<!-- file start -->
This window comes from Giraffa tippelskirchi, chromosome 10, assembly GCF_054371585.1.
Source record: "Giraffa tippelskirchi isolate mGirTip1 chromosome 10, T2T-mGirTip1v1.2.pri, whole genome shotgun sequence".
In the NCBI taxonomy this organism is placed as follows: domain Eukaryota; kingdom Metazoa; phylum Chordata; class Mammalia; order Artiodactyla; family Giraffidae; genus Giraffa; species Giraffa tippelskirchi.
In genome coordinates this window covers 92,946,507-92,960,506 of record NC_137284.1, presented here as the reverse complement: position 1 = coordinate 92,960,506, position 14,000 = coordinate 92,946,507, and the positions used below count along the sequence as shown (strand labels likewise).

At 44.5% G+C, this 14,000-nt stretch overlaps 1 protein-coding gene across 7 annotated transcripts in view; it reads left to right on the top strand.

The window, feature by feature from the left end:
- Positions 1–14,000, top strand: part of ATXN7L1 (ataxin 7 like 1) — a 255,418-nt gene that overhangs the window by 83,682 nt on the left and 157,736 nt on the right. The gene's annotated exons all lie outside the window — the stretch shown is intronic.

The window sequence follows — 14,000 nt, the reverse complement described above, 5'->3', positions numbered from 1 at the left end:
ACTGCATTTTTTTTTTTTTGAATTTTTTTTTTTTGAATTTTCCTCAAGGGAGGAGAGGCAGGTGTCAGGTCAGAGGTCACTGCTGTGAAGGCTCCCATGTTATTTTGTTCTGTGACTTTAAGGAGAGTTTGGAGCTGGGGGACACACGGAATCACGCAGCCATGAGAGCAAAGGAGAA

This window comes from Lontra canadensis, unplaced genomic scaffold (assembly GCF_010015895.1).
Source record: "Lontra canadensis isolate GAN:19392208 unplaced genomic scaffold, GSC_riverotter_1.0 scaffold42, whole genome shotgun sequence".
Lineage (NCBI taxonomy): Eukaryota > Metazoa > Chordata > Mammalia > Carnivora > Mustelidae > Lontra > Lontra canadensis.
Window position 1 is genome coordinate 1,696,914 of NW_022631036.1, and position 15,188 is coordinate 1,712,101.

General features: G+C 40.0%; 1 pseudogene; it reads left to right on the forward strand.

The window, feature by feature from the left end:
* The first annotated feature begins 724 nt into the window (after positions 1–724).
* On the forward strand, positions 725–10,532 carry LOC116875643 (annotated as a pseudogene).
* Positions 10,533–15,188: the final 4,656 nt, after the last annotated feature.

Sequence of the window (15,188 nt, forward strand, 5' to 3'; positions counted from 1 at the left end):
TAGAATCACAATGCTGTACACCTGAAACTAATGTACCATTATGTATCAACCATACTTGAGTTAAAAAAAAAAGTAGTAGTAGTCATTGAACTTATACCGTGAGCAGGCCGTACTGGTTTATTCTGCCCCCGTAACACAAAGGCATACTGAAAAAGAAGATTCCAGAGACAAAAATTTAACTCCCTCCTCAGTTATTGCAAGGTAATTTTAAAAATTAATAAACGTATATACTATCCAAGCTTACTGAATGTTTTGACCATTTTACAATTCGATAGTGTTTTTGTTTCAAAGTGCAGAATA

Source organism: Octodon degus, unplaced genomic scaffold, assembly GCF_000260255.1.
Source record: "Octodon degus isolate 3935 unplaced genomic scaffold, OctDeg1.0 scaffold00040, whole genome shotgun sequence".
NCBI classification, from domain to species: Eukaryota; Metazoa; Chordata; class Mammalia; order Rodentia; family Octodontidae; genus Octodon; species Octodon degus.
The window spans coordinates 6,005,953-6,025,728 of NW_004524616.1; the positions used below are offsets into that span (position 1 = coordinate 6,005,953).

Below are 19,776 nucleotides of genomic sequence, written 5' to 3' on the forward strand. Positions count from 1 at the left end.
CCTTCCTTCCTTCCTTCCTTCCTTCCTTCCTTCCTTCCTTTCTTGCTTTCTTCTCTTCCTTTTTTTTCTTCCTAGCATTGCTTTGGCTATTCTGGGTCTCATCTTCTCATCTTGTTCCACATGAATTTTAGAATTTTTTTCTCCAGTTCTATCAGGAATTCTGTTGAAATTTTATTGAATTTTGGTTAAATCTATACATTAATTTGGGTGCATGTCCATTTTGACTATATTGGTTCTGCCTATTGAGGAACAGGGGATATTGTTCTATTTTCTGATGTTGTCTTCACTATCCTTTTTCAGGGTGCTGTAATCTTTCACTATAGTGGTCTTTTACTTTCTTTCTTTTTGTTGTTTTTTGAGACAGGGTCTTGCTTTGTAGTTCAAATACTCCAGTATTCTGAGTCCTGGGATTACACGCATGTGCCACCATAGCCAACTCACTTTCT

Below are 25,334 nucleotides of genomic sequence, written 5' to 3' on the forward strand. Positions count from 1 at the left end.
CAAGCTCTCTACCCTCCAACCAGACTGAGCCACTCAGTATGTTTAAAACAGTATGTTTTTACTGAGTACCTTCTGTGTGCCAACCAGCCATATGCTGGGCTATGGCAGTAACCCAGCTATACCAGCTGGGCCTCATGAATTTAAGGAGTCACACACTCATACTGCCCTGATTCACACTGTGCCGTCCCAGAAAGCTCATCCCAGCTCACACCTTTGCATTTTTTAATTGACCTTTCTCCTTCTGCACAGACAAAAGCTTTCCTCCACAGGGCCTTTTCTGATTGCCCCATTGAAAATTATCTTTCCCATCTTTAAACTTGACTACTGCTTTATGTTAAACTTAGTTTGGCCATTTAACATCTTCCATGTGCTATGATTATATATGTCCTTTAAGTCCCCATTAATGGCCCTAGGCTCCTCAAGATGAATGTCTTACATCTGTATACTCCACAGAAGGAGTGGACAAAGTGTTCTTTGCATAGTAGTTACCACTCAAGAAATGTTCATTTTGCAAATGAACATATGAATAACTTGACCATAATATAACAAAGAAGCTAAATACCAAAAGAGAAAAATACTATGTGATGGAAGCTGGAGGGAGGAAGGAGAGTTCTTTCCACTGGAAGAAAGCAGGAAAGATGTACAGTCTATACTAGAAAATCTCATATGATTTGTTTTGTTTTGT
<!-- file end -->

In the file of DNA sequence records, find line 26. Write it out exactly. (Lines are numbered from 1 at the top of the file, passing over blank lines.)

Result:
CCTTCCTTCCTTCCTTCCTTCCTTCCTTCCTTCCTTCCTTTCTTGCTTTCTTCTCTTCCTTTTTTTTCTTCCTAGCATTGCTTTGGCTATTCTGGGTCTCATCTTCTCATCTTGTTCCACATGAATTTTAGAATTTTTTTCTCCAGTTCTATCAGGAATTCTGTTGAAATTTTATTGAATTTTGGTTAAATCTATACATTAATTTGGGTGCATGTCCATTTTGACTATATTGGTTCTGCCTATTGAGGAACAGGGGATATTGTTCTATTTTCTGATGTTGTCTTCACTATCCTTTTTCAGGGTGCTGTAATCTTTCACTATAGTGGTCTTTTACTTTCTTTCTTTTTGTTGTTTTTTGAGACAGGGTCTTGCTTTGTAGTTCAAATACTCCAGTATTCTGAGTCCTGGGATTACACGCATGTGCCACCATAGCCAACTCACTTTCT